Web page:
- Associated Press - Monday, March 30, 2015

WHITE CITY, Ore. (AP) - When Nazi soldiers arrived in New York City before being shipped to prisoner-of-war camps across America during WWII, they were surprised the city wasn’t a smoking pile of rubble.

German propaganda films had convinced them the bustling metropolis had been destroyed by bombs.

Americans at the Camp White military installation six miles north of Medford had their hands full when 1,600 Nazi POWs arrived by train.

But they took up the challenge, joining in a top-secret mission to re-educate the Nazis in hopes the prisoners could be taught the principles of democracy. From freedom of religion to freedom of the press, many of those principles were foreign - especially to young Germans who had come of age under Adolf Hitler’s totalitarian regime.

“There was an attempt to re-educate Nazi POWs so they could go back to Germany and bring democracy to it,” said Ashland author and historian Joe Peterson. “It was bizarre. That’s the story I want to tell.”

Peterson will share the secrets of the Camp White mission at noon Wednesday at the Medford library and at noon on April 8 at the Ashland library. The free lectures are part of the “Windows in Time” series presented by the Southern Oregon Historical Society with Jackson County Library Services.

Camp White is better known for its role in training thousands of American soldiers for WWII. It was also used to hold POWs, but few knew of the Nazi re-education effort. Today, the Southern Oregon Rehabilitation Center and Clinics - often called the Veterans’ Domiciliary or “The Dom” for short - is all that remains of the camp buildings.

America began accepting the Nazi POWs to take some of the burden off its beleaguered ally, Great Britain.

“The British ran out of places to put German soldiers and started shipping them to the U.S.,” Peterson said.

But in American camps, Nazis and non-Nazi prisoners often beat up and killed each other. When First Lady Eleanor Roosevelt learned of the fighting, she convinced her husband, President Franklin Roosevelt, to approve a mission to try and democratize the Nazis, Peterson said.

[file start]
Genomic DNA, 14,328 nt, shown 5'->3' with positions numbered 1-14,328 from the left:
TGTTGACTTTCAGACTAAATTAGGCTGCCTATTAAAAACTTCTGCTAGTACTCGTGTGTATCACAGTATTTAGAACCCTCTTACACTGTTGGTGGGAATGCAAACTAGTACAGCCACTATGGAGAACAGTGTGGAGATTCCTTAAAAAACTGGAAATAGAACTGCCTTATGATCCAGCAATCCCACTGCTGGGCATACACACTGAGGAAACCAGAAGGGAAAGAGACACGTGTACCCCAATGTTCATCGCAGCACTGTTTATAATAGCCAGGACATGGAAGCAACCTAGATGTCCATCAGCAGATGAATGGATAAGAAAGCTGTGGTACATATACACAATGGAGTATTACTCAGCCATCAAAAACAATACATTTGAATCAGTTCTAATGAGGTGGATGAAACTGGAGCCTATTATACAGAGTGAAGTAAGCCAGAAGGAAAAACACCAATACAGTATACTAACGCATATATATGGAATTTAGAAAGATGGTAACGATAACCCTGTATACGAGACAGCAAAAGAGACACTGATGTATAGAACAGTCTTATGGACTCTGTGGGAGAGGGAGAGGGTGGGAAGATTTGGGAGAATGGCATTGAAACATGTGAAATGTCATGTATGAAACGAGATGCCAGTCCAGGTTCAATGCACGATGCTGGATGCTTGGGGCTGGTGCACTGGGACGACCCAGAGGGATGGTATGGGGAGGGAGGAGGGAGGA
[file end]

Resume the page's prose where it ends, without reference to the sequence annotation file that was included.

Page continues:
As signatories to the Geneva Accords regarding the treatment of POWs, Americans, including those at Camp White, walked a fine line when it came to re-educating the Nazis.

“Under the Geneva Accords, you can’t be engaged in brainwashing, let alone torture,” Peterson said. “Americans had a problem. Was it brainwashing if they were trying to de-Nazify the POWs?”

Camp White moved forward with the experiment, sending the prisoners to night classes on democracy and the English language. During the day, the POWs toiled in Rogue Valley orchards, picking fruit in place of the Americans who were off to war, he said.

“They performed a tremendous amount of work for the farmers. In some cases, they became friends,” Peterson said. “They would come home with pies from the farmers and the farmers would buy them new clothes.”

The prisoners were given free postage and could mail letters and postcards back to Germany. They were allowed to have newspaper subscriptions, with many favoring The Oregonian.

“There was some resentment from the civilians of Medford, who thought these guys were being treated too well. The whole country was on rationing,” Peterson said.

At one point, a group of German prisoners was sent to Northern California to help harvest potatoes. Because they could come and go from the fields, they commented they had more freedom than Japanese Americans who were held in an internment camp there, Peterson said.

He said the success of the mission to de-Nazify the POWs remains a subject for debate. The Germans often failed to grasp how to apply democratic principles and didn’t believe America was actually allowing freedom of speech and the press.

On the day America celebrated Victory in Europe day in 1945 to mark Germany’s surrender to the Allies, news of Germany’s defeat was relayed to the Camp White prisoners.

“The Americans were concerned there would be suicides that night. There were no suicides. No one was crying,” Peterson said. “The Americans realized later the Germans didn’t believe it. All news in Germany was propaganda. They believed all news was manipulated. It was the totalitarian mentality.”


Information from: Mail Tribune, https://www.mailtribune.com/

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